In the forest, Oberon and Titania, the King and Queen of the Fairies, are arguing about which of them should oversee the child. Oberon wants the child for himself but Titania won’t give him up so Oberon plans revenge. He sends Puck to fetch a magical flower whose juice he will squeeze into Titania's eyes, making her fall in love with the first person she sees upon waking. While Puck is searching for the flower, Oberon sees Demetrius being cruel to Helena as she swears her undying love to him. So Oberon tells Puck to use this same flower on Demetrius to make him fall in love with Helena. When Titania awakes, she sees Bottom (who was turned into a donkey by Puck) and falls for the tradesman. Meanwhile, Puck mistakes Lysander for Demetrius and when Lysander awakes, he falls madly in love with Helena and chases her about the stage, leaving Hermia alone and confused. Demetrius also gets juiced by the magic flower, also falls for Helena, who, incredulous at the changes in the men's behavior, believes she is being mocked.
Eventually all is set right and the tradesmen perform their play during the duke's wedding.
As predicted by Rader, who also serves as a co-artistic director of the Colonial's Education Program, the "A Midsummer Night's Dream" cast is strong and ultra talented. Heron, a Jamaican born actor and Shakespeare veteran who has also appeared Off Broadway and regionally in many other Shakespearean productions including "Romeo and Juliet," "The Winter's Tale," "The Tempest," "Hamlet," and "Othello," certainly is a powerhouse. I couldn't get enough of his Shakespeare spoken with a Caribbean accent.
In an interview with "Broadway World," Heron said, "The play, though comedic in nature, does have some very important things to say about love, forgiveness, and — being largely set in a forest — about the environment too."
"Since our children will ultimately inherit the world we leave behind," he said, "to see the child in this production learning these lessons as the audience does is a uniquely moving and satisfying experience."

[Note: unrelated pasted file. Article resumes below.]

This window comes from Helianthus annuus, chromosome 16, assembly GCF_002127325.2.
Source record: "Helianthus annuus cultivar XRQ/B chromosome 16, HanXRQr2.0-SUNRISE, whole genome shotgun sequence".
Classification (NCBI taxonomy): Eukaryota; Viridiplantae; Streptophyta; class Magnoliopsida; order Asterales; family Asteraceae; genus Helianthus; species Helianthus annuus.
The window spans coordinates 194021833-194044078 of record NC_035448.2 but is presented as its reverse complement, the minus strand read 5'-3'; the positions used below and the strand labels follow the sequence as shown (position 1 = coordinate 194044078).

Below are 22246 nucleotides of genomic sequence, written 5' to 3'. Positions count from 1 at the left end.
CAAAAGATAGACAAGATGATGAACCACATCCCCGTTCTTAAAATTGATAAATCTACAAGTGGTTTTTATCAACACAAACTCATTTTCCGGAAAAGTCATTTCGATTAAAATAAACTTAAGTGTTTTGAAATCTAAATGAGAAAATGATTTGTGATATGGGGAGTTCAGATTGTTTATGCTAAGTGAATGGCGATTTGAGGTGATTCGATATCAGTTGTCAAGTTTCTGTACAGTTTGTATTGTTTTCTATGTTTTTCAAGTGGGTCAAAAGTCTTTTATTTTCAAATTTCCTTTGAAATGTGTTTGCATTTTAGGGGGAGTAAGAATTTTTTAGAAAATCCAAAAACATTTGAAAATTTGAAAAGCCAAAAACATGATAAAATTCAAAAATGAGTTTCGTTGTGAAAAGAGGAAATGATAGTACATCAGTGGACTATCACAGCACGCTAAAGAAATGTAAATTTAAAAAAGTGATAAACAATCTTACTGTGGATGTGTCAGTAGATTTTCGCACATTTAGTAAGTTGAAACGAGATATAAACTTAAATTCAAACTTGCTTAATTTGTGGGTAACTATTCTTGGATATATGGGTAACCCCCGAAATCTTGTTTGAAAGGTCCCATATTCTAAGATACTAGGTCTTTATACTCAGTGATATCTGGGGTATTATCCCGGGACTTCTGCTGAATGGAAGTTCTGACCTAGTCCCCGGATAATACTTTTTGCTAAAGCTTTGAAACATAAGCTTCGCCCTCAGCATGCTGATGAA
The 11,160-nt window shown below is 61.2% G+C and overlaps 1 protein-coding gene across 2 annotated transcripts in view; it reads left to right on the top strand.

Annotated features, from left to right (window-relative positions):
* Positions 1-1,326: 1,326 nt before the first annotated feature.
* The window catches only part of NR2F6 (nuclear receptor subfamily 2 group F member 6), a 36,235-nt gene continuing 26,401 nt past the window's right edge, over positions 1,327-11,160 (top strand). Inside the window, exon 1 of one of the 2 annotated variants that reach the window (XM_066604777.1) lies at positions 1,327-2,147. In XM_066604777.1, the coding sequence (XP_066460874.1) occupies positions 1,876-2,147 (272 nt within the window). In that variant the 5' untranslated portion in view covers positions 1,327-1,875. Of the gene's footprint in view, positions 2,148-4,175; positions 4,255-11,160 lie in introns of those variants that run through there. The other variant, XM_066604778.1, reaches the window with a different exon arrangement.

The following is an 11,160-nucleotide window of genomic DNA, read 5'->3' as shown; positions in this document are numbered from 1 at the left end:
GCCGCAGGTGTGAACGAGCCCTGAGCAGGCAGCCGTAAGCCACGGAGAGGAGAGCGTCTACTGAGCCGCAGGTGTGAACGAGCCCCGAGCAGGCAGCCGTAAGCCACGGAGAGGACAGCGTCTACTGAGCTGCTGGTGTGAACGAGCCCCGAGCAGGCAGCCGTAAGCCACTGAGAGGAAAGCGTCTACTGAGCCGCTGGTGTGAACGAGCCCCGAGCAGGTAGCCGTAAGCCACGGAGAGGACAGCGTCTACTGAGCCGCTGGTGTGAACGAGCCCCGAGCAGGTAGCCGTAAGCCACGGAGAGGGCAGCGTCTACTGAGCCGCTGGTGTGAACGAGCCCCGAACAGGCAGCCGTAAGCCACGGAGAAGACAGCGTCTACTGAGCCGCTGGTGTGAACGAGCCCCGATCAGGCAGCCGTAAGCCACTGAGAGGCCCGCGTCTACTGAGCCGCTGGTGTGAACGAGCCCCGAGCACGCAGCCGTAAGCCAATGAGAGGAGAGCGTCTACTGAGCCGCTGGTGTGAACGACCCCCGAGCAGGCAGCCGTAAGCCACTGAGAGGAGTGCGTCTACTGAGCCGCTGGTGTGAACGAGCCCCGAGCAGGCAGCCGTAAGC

Also satisfying is watching all the children participate, especially the Dancing Fairies (Christina Moore and Hope Urbonas, both local youngsters) who dazzle as they dance up the aisles twirling ribbons wearing the most charming costumes. The four other fairies, Peaseblossom (Grace West,) Cobweb (Truly Siskind Weiss,) Moth (Martha Brewster,) and Mustardseed (local actors Dylan Tallardy/Tucker Moody) are also exceptional. The cast also includes Chris Cornwell (Snout,) Erica Phoebus (Flute,) and Patrick Mark Saunders (Snug.)
Strong, satisfying (and memorable) are Fox (who somersaults and cartwheels across the stage with great skill,) Markham (she always is,) Osborn (his Bottom is superb) and the live, original music. Many of the cast members play their own instruments.
Before heading to the park to see this magical, well-performed, highly entertaining version of "A Midsummer Night's Dream" in Wilcox Park (and I strongly recommend you make a point of seeing it) it might be helpful to have a quick refresher about the plot, subplots and characters in the play known as one of Shakespeare's most renowned and iconic comedies.
An ideal setting with an ideal cast makes for a smash summertime hit. Get to the park early to enjoy the offerings from local actors and musicians during the Green Show that takes place before every performance. Refreshments, merchandise, and tickets for a raffle full of prizes from local merchants and vendors will also be for sale.